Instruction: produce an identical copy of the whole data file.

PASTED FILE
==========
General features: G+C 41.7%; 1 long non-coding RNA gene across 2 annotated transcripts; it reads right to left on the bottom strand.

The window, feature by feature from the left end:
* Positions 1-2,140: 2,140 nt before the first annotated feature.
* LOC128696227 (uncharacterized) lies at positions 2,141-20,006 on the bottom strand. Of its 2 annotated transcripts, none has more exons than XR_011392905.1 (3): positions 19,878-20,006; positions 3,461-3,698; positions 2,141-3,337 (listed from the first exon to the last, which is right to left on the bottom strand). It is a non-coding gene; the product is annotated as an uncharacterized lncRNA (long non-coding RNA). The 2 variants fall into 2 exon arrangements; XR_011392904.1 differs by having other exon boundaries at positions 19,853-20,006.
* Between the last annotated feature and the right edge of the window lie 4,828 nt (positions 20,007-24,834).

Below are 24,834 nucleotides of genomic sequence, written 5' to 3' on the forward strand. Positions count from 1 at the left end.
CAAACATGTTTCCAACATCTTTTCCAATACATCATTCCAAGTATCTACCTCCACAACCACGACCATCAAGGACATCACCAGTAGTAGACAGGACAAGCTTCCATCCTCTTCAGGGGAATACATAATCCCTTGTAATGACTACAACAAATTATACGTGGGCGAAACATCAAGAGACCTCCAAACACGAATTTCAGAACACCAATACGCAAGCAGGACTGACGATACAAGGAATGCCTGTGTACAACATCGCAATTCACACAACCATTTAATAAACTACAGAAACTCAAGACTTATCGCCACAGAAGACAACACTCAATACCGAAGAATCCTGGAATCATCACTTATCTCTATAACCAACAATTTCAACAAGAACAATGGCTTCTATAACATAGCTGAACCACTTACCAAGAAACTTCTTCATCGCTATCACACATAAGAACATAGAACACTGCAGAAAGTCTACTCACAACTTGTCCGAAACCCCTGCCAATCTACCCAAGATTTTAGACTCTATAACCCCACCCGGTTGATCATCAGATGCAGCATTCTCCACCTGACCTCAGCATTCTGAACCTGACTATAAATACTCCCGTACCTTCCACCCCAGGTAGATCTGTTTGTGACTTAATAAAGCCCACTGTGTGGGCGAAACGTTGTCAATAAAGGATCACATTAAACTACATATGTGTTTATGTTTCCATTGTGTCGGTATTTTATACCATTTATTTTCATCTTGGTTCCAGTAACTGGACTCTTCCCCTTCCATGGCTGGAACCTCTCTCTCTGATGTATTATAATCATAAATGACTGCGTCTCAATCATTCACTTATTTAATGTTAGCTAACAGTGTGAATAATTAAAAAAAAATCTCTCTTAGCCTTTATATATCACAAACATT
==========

General features: G+C 41.7%; 1 long non-coding RNA gene across 2 annotated transcripts; it reads right to left on the bottom strand.

The window, feature by feature from the left end:
* Positions 1-2,140: 2,140 nt before the first annotated feature.
* LOC128696227 (uncharacterized) lies at positions 2,141-20,006 on the bottom strand. Of its 2 annotated transcripts, none has more exons than XR_011392905.1 (3): positions 19,878-20,006; positions 3,461-3,698; positions 2,141-3,337 (listed from the first exon to the last, which is right to left on the bottom strand). It is a non-coding gene; the product is annotated as an uncharacterized lncRNA (long non-coding RNA). The 2 variants fall into 2 exon arrangements; XR_011392904.1 differs by having other exon boundaries at positions 19,853-20,006.
* Between the last annotated feature and the right edge of the window lie 4,828 nt (positions 20,007-24,834).

Below are 24,834 nucleotides of genomic sequence, written 5' to 3' on the forward strand. Positions count from 1 at the left end.
CAAACATGTTTCCAACATCTTTTCCAATACATCATTCCAAGTATCTACCTCCACAACCACGACCATCAAGGACATCACCAGTAGTAGACAGGACAAGCTTCCATCCTCTTCAGGGGAATACATAATCCCTTGTAATGACTACAACAAATTATACGTGGGCGAAACATCAAGAGACCTCCAAACACGAATTTCAGAACACCAATACGCAAGCAGGACTGACGATACAAGGAATGCCTGTGTACAACATCGCAATTCACACAACCATTTAATAAACTACAGAAACTCAAGACTTATCGCCACAGAAGACAACACTCAATACCGAAGAATCCTGGAATCATCACTTATCTCTATAACCAACAATTTCAACAAGAACAATGGCTTCTATAACATAGCTGAACCACTTACCAAGAAACTTCTTCATCGCTATCACACATAAGAACATAGAACACTGCAGAAAGTCTACTCACAACTTGTCCGAAACCCCTGCCAATCTACCCAAGATTTTAGACTCTATAACCCCACCCGGTTGATCATCAGATGCAGCATTCTCCACCTGACCTCAGCATTCTGAACCTGACTATAAATACTCCCGTACCTTCCACCCCAGGTAGATCTGTTTGTGACTTAATAAAGCCCACTGTGTGGGCGAAACGTTGTCAATAAAGGATCACATTAAACTACATATGTGTTTATGTTTCCATTGTGTCGGTATTTTATACCATTTATTTTCATCTTGGTTCCAGTAACTGGACTCTTCCCCTTCCATGGCTGGAACCTCTCTCTCTGATGTATTATAATCATAAATGACTGCGTCTCAATCATTCACTTATTTAATGTTAGCTAACAGTGTGAATAATTAAAAAAAAATCTCTCTTAGCCTTTATATATCACAAACATT